Increased financial education in the workplace is heightening money worries, contends the sponsor of a study, Liz Davidson, founder and CEO of Financial Finesse.

Davidson said more online and workshop offerings on personal finance by employers is a major reason for an increase in financial stress among workers for the first time since the Great Recession. She noted Aon Hewitt has reported the percentage of employers focusing on enhanced financial education has surged to 85 percent last year from 32 percent in 2012.

In the 2013 survey, 23 percent of workers said they were experiencing high or overwhelming financial stress, up from 18 percent the year before.

Likewise, the number of respondents who said they doubt if they will be able to meet future financial goals rose to 42 percent from 35 percent.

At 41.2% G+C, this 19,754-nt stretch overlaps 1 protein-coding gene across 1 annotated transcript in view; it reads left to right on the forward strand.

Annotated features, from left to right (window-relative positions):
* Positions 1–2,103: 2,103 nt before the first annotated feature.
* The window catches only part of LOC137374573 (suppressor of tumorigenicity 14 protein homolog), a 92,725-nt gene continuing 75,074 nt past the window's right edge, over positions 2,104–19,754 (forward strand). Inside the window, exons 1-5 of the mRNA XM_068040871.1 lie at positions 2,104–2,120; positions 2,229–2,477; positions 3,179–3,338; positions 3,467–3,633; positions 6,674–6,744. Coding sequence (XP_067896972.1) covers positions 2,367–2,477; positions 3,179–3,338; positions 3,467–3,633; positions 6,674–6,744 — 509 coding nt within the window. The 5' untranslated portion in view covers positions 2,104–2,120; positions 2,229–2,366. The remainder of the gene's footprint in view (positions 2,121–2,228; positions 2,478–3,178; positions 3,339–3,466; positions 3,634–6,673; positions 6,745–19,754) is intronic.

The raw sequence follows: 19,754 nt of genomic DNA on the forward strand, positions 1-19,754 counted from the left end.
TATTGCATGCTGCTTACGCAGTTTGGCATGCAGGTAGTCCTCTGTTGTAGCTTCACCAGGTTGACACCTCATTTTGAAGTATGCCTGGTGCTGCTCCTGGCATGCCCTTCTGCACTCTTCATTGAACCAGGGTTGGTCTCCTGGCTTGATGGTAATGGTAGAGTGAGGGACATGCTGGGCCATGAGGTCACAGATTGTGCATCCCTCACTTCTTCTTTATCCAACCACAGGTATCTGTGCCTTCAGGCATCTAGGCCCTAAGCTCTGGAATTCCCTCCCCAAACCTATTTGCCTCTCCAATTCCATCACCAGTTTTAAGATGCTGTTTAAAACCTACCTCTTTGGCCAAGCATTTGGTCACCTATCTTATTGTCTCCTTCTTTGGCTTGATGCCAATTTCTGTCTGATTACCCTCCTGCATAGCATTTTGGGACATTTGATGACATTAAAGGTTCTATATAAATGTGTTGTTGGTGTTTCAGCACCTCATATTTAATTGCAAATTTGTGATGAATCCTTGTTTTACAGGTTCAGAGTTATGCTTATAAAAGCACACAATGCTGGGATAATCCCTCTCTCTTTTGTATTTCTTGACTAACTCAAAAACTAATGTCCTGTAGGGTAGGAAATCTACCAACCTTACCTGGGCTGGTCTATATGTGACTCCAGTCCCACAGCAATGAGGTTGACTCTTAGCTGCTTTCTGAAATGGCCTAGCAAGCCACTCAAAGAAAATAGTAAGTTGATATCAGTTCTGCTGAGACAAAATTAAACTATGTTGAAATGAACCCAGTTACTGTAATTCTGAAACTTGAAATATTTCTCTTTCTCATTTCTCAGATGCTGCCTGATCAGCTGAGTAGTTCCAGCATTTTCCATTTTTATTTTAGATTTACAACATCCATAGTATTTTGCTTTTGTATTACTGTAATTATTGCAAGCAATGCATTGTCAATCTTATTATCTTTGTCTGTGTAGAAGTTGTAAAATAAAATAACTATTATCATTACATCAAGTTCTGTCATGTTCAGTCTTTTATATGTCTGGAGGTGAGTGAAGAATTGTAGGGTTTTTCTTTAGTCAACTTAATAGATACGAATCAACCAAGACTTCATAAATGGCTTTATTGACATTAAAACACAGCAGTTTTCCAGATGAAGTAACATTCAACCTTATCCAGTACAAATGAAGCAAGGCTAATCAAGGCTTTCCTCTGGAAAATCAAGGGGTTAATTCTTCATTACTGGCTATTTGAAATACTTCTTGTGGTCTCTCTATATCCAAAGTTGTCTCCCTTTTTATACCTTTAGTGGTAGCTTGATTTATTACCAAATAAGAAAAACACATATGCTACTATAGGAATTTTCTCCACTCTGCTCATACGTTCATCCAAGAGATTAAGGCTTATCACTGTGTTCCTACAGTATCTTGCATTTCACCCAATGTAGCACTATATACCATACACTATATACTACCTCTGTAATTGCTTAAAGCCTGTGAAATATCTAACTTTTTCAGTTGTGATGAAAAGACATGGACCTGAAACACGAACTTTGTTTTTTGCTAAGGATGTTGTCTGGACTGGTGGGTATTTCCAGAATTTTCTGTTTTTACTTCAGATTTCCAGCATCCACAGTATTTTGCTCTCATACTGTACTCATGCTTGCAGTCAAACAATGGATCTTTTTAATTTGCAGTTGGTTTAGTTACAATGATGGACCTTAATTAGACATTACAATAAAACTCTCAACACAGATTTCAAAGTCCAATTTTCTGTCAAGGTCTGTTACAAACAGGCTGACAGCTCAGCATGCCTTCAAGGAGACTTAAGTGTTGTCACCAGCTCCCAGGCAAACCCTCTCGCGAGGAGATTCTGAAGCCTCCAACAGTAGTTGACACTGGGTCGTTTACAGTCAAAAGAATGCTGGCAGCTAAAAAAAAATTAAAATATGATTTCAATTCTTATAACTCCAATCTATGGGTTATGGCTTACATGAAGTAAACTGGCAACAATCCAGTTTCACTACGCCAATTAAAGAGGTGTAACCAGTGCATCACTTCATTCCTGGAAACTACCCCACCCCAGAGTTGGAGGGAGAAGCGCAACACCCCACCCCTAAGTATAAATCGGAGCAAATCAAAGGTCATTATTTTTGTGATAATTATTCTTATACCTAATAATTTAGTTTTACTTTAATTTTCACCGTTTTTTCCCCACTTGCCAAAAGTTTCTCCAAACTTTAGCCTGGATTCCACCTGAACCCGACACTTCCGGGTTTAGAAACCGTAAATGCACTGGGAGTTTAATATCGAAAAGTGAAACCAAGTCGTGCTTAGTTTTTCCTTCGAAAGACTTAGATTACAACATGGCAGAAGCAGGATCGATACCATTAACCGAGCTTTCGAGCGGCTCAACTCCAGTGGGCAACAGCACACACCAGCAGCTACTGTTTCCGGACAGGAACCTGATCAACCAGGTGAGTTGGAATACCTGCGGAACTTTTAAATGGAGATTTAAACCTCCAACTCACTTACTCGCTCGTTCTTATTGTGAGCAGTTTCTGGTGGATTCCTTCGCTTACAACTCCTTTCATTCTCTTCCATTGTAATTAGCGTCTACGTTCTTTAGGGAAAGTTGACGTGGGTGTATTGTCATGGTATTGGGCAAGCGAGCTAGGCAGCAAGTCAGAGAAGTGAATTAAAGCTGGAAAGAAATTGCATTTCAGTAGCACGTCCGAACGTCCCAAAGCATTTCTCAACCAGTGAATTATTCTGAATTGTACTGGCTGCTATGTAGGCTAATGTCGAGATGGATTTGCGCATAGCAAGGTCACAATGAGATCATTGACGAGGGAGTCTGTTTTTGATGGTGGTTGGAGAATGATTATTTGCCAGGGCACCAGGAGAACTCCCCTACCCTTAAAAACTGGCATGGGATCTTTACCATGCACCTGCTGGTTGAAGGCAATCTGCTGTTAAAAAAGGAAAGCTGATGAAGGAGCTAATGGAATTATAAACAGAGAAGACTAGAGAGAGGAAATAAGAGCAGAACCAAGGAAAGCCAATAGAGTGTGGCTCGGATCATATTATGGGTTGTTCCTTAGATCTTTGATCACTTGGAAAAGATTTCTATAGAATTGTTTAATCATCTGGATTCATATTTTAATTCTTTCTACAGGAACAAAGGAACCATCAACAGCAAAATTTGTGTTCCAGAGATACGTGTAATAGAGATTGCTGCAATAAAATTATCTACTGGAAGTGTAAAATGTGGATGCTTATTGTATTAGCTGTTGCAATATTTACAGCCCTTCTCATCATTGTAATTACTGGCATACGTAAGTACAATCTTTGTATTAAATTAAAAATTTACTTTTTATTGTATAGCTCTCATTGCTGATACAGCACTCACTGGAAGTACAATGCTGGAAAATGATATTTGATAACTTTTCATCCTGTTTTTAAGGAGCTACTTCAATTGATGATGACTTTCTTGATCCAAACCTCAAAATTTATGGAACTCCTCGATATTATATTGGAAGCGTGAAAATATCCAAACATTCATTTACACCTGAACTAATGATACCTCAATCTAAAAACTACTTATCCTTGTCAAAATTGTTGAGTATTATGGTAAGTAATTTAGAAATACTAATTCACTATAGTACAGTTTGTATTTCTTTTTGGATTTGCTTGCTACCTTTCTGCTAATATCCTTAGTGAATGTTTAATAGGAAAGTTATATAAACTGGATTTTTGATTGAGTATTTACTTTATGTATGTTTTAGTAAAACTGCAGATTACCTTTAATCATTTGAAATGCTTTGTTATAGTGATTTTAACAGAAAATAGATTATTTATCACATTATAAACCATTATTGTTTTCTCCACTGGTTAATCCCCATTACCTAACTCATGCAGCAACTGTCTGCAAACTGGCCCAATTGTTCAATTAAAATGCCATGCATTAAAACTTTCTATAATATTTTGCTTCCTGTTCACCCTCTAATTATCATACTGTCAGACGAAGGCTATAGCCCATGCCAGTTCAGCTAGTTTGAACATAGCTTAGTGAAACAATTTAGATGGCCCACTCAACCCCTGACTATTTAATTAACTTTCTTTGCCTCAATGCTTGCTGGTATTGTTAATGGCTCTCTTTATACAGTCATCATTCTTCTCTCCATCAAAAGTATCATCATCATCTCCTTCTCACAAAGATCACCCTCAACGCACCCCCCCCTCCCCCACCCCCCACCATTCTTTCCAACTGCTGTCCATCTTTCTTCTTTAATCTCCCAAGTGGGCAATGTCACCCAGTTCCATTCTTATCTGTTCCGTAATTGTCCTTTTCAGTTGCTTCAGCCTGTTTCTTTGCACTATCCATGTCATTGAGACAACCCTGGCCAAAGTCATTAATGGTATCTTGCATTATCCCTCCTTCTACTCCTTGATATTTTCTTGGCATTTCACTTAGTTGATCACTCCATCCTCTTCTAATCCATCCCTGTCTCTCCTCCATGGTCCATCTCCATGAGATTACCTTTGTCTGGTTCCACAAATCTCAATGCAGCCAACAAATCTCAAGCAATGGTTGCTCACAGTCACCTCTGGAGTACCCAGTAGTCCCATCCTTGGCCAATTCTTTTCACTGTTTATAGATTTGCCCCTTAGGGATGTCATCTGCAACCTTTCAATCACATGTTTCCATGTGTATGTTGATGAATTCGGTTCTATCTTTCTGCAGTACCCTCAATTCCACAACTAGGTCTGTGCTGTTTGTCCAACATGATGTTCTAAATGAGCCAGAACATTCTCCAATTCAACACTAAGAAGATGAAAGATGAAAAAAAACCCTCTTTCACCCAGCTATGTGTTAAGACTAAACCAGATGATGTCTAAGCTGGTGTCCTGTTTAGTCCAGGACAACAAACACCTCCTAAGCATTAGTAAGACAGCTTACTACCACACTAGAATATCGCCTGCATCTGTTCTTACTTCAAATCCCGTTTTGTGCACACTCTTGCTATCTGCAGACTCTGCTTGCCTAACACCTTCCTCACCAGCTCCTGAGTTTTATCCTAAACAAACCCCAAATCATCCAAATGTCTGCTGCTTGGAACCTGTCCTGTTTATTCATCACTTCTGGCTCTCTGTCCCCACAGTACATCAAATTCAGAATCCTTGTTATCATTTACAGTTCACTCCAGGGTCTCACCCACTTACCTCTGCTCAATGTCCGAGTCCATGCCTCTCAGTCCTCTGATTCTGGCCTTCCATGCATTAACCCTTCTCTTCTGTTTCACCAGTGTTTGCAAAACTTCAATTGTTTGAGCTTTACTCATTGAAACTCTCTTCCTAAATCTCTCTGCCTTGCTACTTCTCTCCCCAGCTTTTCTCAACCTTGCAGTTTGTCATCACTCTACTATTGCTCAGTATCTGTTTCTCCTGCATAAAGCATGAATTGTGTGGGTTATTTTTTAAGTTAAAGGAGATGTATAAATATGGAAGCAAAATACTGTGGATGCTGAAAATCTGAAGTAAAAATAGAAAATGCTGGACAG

On the positive side, she said the worry is leading workers to take more steps to improve their future.

“You don’t know how out of shape you are until you start working out. There is a shifting of the mindset. People are saying they need to take control of their finances,” Davidson said.

As evidence of the increased willingness of workers to be proactive in managing their finances, the executive noted the report showed 36 percent of the respondents last year said they were rebalancing their investment accounts, up from 31 percent the year before with a rise in the number of workers taking risk tolerance assessments to 47 percent in 2013 from 44 percent in 2012.

In addition, she pointed out the number of respondents who said they are on track for retirement increased to 20 percent in 2013 from 17 percent the year previous.

Financial Finesse provides financial education to over 600,000 employees at over 500 organizations. The survey was a poll of approximately 27,000 of these workers.